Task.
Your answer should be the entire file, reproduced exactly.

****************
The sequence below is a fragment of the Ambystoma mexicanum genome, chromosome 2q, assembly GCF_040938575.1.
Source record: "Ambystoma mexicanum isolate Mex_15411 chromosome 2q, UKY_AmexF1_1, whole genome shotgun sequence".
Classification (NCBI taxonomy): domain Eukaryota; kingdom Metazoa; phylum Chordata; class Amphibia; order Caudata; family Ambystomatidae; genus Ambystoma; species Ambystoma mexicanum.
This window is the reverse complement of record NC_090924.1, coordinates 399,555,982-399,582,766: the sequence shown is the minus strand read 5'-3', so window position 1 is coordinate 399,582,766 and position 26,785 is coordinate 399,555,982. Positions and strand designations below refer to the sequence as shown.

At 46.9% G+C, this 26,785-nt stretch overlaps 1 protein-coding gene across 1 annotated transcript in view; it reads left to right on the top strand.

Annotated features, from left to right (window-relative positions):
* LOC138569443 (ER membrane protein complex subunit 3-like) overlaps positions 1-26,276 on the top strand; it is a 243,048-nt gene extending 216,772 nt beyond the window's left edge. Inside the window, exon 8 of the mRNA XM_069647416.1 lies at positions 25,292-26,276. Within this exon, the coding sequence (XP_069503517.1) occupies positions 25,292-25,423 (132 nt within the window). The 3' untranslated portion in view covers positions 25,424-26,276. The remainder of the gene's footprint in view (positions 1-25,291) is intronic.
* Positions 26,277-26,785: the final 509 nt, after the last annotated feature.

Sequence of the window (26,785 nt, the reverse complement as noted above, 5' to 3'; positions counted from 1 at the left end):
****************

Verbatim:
The sequence below is a fragment of the Ambystoma mexicanum genome, chromosome 2q, assembly GCF_040938575.1.
Source record: "Ambystoma mexicanum isolate Mex_15411 chromosome 2q, UKY_AmexF1_1, whole genome shotgun sequence".
Classification (NCBI taxonomy): domain Eukaryota; kingdom Metazoa; phylum Chordata; class Amphibia; order Caudata; family Ambystomatidae; genus Ambystoma; species Ambystoma mexicanum.
This window is the reverse complement of record NC_090924.1, coordinates 399,555,982-399,582,766: the sequence shown is the minus strand read 5'-3', so window position 1 is coordinate 399,582,766 and position 26,785 is coordinate 399,555,982. Positions and strand designations below refer to the sequence as shown.

At 46.9% G+C, this 26,785-nt stretch overlaps 1 protein-coding gene across 1 annotated transcript in view; it reads left to right on the top strand.

Annotated features, from left to right (window-relative positions):
* LOC138569443 (ER membrane protein complex subunit 3-like) overlaps positions 1-26,276 on the top strand; it is a 243,048-nt gene extending 216,772 nt beyond the window's left edge. Inside the window, exon 8 of the mRNA XM_069647416.1 lies at positions 25,292-26,276. Within this exon, the coding sequence (XP_069503517.1) occupies positions 25,292-25,423 (132 nt within the window). The 3' untranslated portion in view covers positions 25,424-26,276. The remainder of the gene's footprint in view (positions 1-25,291) is intronic.
* Positions 26,277-26,785: the final 509 nt, after the last annotated feature.

Sequence of the window (26,785 nt, the reverse complement as noted above, 5' to 3'; positions counted from 1 at the left end):